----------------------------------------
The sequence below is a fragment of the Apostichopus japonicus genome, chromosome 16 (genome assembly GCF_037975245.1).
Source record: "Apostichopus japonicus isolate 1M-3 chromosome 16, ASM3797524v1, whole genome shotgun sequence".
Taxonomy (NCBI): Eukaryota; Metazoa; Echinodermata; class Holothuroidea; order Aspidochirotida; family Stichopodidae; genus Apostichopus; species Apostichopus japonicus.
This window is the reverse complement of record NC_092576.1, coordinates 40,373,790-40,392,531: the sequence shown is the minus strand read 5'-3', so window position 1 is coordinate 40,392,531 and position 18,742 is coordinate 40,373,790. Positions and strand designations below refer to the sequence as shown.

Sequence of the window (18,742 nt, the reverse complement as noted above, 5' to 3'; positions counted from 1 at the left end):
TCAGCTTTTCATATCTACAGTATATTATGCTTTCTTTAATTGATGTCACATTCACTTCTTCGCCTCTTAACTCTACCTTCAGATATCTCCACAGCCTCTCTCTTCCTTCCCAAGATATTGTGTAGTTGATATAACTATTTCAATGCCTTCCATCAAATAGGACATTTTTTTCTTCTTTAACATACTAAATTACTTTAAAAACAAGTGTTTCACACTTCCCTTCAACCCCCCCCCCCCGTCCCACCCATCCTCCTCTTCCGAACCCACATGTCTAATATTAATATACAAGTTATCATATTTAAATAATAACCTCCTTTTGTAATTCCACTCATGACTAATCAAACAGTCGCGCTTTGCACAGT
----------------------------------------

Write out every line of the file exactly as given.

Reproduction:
The sequence below is a fragment of the Apostichopus japonicus genome, chromosome 16 (genome assembly GCF_037975245.1).
Source record: "Apostichopus japonicus isolate 1M-3 chromosome 16, ASM3797524v1, whole genome shotgun sequence".
Taxonomy (NCBI): Eukaryota; Metazoa; Echinodermata; class Holothuroidea; order Aspidochirotida; family Stichopodidae; genus Apostichopus; species Apostichopus japonicus.
This window is the reverse complement of record NC_092576.1, coordinates 40,373,790-40,392,531: the sequence shown is the minus strand read 5'-3', so window position 1 is coordinate 40,392,531 and position 18,742 is coordinate 40,373,790. Positions and strand designations below refer to the sequence as shown.

Sequence of the window (18,742 nt, the reverse complement as noted above, 5' to 3'; positions counted from 1 at the left end):
TCAGCTTTTCATATCTACAGTATATTATGCTTTCTTTAATTGATGTCACATTCACTTCTTCGCCTCTTAACTCTACCTTCAGATATCTCCACAGCCTCTCTCTTCCTTCCCAAGATATTGTGTAGTTGATATAACTATTTCAATGCCTTCCATCAAATAGGACATTTTTTTCTTCTTTAACATACTAAATTACTTTAAAAACAAGTGTTTCACACTTCCCTTCAACCCCCCCCCCCCGTCCCACCCATCCTCCTCTTCCGAACCCACATGTCTAATATTAATATACAAGTTATCATATTTAAATAATAACCTCCTTTTGTAATTCCACTCATGACTAATCAAACAGTCGCGCTTTGCACAGT